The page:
8. Christmas films. I saw Elf for the first time this year, and it was magical. The Santa Clause Movie not so much. I've caught snippets of The Grinch, Miracle on 34th Street and the Snowman. I've got big plans for Love Actually by the end of the week. I love the warm fuzzy feeling of a festive film, and being relaxed and attentive enough to actually sit all the way through a whole film. 

9. When you come home, you remember what it's like to be looked after. To have your washing done, your food cooked, your stuff tidied - and not to have to think about the Tesco delivery, or your alarm, or work, or real grown up life. It doesn't matter if you're 3 or 13 or 23, having someone look after you and do all the boring grown up things for you, is the best thing ever. I don't want to adult again. 

10. The break. The break from work, the break from early mornings, the break from work-related nightmares, the break from desk breakfasts and pitta bread lunches, the break from darkness, London, the indoors and the constant underlying tiredness. Getting away, and going somewhere different, and being surrounded by people who are also having a break from their day-to-day lives and jobs and commitments. The relaxation is contagious.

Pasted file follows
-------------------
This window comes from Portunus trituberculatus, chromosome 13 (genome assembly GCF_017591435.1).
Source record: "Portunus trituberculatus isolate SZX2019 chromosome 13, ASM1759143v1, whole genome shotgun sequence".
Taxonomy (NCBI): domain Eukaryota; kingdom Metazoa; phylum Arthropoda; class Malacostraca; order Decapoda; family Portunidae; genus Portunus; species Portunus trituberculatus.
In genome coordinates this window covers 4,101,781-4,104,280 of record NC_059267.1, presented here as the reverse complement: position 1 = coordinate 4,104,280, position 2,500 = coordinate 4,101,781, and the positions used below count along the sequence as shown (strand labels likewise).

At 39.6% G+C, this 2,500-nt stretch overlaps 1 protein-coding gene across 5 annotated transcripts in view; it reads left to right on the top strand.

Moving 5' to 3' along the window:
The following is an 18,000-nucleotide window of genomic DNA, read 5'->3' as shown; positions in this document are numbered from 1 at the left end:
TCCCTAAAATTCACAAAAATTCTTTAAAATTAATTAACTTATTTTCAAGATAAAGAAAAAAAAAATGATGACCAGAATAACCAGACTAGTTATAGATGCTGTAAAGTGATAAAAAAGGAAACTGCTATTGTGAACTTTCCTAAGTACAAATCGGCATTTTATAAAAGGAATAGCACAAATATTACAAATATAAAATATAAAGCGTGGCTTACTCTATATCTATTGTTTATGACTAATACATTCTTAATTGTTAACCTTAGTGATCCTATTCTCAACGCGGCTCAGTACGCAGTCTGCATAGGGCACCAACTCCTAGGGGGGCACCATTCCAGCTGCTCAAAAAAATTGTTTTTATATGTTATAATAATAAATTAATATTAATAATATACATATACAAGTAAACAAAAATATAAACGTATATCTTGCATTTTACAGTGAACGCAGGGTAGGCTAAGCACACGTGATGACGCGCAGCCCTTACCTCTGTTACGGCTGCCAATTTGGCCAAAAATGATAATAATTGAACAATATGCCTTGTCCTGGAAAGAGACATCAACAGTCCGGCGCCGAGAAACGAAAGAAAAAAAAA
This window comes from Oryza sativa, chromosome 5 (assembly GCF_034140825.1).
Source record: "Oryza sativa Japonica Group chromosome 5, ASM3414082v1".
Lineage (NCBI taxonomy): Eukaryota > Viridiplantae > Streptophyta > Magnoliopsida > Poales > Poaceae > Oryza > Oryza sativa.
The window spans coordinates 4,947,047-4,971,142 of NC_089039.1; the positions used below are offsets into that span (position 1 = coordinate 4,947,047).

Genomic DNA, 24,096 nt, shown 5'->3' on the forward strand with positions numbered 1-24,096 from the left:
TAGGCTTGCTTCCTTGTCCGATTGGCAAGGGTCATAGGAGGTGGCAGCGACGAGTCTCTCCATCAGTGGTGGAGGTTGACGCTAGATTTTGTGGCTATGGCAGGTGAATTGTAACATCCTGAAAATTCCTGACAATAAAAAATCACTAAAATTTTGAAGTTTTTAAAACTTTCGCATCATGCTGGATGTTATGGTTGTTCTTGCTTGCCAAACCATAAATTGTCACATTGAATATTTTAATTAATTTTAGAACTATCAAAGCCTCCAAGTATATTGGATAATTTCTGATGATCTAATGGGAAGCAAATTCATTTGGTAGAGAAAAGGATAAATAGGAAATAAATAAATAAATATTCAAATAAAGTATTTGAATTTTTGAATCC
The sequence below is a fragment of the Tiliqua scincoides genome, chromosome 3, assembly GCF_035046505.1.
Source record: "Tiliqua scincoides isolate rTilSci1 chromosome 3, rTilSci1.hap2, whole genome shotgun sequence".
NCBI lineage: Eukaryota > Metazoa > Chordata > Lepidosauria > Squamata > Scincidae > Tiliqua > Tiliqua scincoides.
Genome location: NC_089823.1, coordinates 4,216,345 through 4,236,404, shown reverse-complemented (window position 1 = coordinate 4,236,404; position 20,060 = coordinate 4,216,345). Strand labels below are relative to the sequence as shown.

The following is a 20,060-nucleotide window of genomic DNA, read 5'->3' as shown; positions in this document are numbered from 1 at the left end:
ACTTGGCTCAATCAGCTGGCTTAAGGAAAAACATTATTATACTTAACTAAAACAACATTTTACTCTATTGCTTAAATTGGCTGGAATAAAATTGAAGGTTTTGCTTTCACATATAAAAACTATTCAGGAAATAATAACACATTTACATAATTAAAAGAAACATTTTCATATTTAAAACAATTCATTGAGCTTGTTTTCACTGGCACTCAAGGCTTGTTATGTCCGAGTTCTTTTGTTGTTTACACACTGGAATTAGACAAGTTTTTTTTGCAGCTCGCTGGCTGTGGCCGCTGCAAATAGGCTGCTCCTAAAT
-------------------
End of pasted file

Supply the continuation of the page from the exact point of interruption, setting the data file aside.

Happy Boxing Day! 
I hope your Christmas breaks are as spectacular as mine. X


Thursday, 15 December 2016

a VERY happy birthday

December has always been my favourite month of the year. Despite the cold and the dark and the chill blains, it's festive, cosy, and I have my birthday AND Christmas to look forward to. I'm all about double celebrations, and if you try hard enough, it is possible to drag your birthday out all the way up to Christmas.